Creativity: perfect for my self-expression

April 9, 2024

Photo by Nathaniel B. Gerhart at Pexels

Aishiek Mitra Nandy takes stock of how his hobbies support his wellbeing

For me, my bubble, my safe space is centred around creativity. After getting home from school, rather than going for the tempting monotony of scrolling through TikTok, I opt for my favourite pastime. I lie in bed, queue up my best tracks, until I’m transported into a serene space which inspires me to start editing my photos.

Creativity gives me an outlet to express emotions, bringing a sense of calm. In turn, connecting with a song or image supports me to process my thoughts. It can help me understand why I might feel blue and then, by allowing the feeling to come up, I start to feel different, better.

I believe everyone can benefit from creativity and find ways to incorporate it into their lives. Almost any hobby can act as a sort of journal where you can document your experiences.

You can play different songs that express your current feelings and thoughts, which I find really helps me feel validated and less alone with difficult emotions. Composing your own music or playing an instrument can also bring acceptance and peaceful thoughts.

Alternatively, you can explore creative outlets such as drawing, painting, or photography, much like I do. Engage in anything that resonates with you and feels uniquely yours. It could simply scrawling out words; writing out your heart, mind, and soul.

Taking photos is about uncovering the layers of meaning hidden within each frame

Through creativity, you can become yourself.

As I dig deeper into the world of my photography and editing, I find that the process is not just about capturing images. It’s about uncovering the layers of meaning hidden within each frame, and discovering new ways to express the unsaid essence of any experience.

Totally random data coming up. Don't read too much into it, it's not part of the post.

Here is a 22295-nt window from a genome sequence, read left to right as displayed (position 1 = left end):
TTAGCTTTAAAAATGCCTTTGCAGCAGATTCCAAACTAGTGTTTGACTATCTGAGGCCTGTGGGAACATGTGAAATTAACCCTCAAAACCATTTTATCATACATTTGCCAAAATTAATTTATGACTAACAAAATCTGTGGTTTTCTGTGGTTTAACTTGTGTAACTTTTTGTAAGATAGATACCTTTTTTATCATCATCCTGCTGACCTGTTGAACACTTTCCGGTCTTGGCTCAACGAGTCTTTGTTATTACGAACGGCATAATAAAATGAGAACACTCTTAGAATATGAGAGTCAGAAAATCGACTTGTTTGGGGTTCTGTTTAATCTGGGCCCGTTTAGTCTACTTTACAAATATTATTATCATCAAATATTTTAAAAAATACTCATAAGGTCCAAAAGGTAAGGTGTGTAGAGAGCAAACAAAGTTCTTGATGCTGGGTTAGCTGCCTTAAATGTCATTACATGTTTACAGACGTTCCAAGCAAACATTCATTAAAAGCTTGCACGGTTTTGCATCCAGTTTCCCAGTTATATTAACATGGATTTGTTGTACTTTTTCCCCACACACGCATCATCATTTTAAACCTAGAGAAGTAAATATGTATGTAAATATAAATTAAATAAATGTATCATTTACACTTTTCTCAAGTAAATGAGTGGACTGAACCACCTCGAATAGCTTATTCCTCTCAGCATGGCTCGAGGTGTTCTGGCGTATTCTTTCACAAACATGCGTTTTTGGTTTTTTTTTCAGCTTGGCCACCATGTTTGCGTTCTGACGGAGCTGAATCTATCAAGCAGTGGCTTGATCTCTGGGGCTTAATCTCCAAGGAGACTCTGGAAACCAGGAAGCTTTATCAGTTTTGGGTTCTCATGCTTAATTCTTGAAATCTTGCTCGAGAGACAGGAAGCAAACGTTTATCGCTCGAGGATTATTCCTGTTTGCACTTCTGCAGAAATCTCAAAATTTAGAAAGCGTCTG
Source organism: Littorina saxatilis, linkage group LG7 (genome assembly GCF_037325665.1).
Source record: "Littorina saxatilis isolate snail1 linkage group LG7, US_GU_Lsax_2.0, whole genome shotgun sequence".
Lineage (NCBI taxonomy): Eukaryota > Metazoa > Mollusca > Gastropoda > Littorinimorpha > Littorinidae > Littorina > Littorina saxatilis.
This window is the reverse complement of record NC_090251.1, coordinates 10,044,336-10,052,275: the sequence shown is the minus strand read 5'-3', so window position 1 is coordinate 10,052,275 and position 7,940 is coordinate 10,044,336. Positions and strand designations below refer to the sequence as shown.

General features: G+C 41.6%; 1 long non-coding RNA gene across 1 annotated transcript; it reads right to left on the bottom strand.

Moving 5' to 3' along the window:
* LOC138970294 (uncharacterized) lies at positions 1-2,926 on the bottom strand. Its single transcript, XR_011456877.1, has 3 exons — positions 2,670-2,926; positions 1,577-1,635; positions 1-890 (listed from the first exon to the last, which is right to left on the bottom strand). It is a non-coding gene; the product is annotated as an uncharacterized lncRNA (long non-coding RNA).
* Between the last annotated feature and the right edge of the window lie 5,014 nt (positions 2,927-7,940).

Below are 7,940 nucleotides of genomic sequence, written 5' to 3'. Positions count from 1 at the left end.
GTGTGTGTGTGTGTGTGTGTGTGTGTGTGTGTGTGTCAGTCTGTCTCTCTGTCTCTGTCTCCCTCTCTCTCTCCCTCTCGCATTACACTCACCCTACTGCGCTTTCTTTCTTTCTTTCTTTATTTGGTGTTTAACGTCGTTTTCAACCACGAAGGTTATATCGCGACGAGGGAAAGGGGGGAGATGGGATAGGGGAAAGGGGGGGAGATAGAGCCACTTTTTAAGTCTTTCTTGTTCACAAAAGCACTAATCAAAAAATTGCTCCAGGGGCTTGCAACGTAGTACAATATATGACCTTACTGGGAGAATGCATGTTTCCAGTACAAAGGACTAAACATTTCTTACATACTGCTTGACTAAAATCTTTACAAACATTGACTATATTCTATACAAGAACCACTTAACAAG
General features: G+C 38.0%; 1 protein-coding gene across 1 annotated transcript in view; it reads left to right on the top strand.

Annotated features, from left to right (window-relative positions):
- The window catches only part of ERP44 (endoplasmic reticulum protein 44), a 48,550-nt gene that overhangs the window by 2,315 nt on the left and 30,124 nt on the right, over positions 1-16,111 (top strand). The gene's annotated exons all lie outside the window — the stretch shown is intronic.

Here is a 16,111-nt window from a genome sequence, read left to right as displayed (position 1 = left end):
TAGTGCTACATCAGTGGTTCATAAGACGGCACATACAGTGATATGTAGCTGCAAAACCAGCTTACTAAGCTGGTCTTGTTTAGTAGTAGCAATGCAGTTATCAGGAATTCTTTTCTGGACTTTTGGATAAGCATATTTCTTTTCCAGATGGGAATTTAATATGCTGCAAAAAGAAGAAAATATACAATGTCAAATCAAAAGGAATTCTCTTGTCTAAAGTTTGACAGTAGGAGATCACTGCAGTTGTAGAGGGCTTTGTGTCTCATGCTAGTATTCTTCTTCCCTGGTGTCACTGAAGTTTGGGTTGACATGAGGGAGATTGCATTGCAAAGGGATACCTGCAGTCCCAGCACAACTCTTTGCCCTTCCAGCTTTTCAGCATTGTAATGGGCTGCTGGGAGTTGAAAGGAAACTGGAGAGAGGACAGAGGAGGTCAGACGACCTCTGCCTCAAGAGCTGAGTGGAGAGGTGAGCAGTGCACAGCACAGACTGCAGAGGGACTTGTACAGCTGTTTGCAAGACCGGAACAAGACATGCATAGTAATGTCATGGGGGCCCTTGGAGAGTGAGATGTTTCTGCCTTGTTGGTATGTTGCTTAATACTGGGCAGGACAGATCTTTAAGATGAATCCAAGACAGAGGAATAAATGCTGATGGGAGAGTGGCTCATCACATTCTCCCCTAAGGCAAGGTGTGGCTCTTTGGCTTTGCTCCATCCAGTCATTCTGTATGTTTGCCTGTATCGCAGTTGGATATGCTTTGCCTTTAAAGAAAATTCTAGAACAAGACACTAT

Sport is also a big part of my life, same for my mate Ehsen, although I know that’s changed for him recently. We had a few years where the pitch was our haven. Kicking a ball with our teammates, friends or even just doing kick ups in our street was a way of focusing and switching off our busy minds.

In other words, when we stepped onto that pitch (usually the grassy part of the garden) and scored a winning goal, in the Champions League Final (smashing my mum’s flowers, leading to us laughing and scuttling back inside to hide in my room for a bit), all our troubles disappeared.

A big boot of the ball, dribbling past the defenders (dad’s tomato plants) and burying the ball in the back of the net (sorry plants!) brought such freedom.

Whatever the game is, just being outside in the fresh air as kids was intoxicating. It just so happened football was the drug we both got addicted to.

Photo by Aishiek Mitra Nandy for Nike

Below are a selection of my photographs; my friends and pictures for sports brands

Aishiek is 16 and studying politics, economics and maths at Woodhouse College. He loves football and aspires to have a career in the sports industry. Aishiek enjoys listening to music to relax. He is a budding and photographer, which has created opportunities for him taking pictures for popular brands. 

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